Residents near a proposed gravel pit along Westsyde Road hope to have the Agricultural Land Commission review its decision to allow the non-farm land use.
Bruce Bried, a Vancouver mining engineer, wants to develop a gravel-pit operation on his 28-hectare property at 7461 Westsyde Rd., near the mouth of Jamieson Creek.
He wants to extract 600,000 cubic metres of sand and gravel from a seven-hectare area to a depth of 25 metres over a five-year period.
The proposal worries neighbouring residents, who fear increased dust, noise and heavy-truck traffic along Westsyde Road.
Most of the land lies within the agricultural land reserve. In March, the Agricultural Land Commission (ALC) approved Bried’s application for non-farm use.
Bob McLellan, whose family has a small horse ranch next door to the Bried property, feels that decision was not well-founded.
“I’ve written the Agricultural Land Commission and asked them to reconsider having an alternative use other than agriculture on that property,” he said.
Bried’s application to the ALC stated that the land is too rocky to plow and will be more arable after sand and gravel are removed. Even post-extraction, there may be irrigation and drainage limitations, he noted.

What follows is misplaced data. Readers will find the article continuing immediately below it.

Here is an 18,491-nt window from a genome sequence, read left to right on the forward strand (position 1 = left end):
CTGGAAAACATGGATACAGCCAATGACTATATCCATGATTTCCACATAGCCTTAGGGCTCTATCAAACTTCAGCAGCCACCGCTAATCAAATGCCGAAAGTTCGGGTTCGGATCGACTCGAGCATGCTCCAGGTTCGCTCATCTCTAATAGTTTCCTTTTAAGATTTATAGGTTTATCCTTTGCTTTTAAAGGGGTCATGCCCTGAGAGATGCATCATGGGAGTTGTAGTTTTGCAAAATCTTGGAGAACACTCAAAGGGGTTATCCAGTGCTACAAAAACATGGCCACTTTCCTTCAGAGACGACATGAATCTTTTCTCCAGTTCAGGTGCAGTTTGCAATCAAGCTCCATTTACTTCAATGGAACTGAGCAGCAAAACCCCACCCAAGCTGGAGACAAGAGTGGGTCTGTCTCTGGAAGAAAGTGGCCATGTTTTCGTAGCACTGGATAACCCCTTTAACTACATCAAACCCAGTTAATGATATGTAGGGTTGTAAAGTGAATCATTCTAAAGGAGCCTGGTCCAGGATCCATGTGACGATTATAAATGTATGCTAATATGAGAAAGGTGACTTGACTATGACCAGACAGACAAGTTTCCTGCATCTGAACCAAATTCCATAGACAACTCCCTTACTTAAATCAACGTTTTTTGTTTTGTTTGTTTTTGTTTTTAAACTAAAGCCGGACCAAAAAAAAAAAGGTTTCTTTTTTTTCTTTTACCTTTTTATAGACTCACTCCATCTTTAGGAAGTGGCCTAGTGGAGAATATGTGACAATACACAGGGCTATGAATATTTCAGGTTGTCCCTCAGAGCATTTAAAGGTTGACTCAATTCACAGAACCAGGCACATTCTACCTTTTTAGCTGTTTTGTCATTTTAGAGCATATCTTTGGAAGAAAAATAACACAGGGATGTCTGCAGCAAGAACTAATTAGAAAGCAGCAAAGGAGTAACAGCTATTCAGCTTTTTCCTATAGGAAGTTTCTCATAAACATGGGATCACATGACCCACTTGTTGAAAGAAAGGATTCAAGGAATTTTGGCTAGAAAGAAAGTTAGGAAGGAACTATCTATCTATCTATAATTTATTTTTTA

“I’ve got eight inches of soil on my side of the fence,” McLellan said. “That doesn’t change on his side of the fence.”
He has a productive well as his irrigation source, so there’s no issue with irrigation. As for drainage, Bried’s gravel deposit should provide plenty, he added.
McLellan believes the review is assured, but Liz Sutton, a land-use planner with the ALC, said that’s not necessarily the case.
“The ALC has not decided what type of action we’re going to take,” Sutton said. “We have to go through the information we’ve received and determine what the process will be.”
Bried said he’s waiting for word from the Ministry of Energy, Mines and Resources before scheduling a public meeting on the proposal. He expects the meeting will take place within the next two to three weeks.
Bried said he was aware of residents’ concerns, but pointed out that there are several existing gravel operations along Westsyde Road.
“A lot of gravel trucks have been there forever,” said Bried, who grew up in Kamloops.
Neighbours wonder why there is a need for another gravel operation, since there are three in the immediate area. They can only see a major impact on quality of life.
“As soon as that gravel pit opens beside me, I’m done,” McLellan said.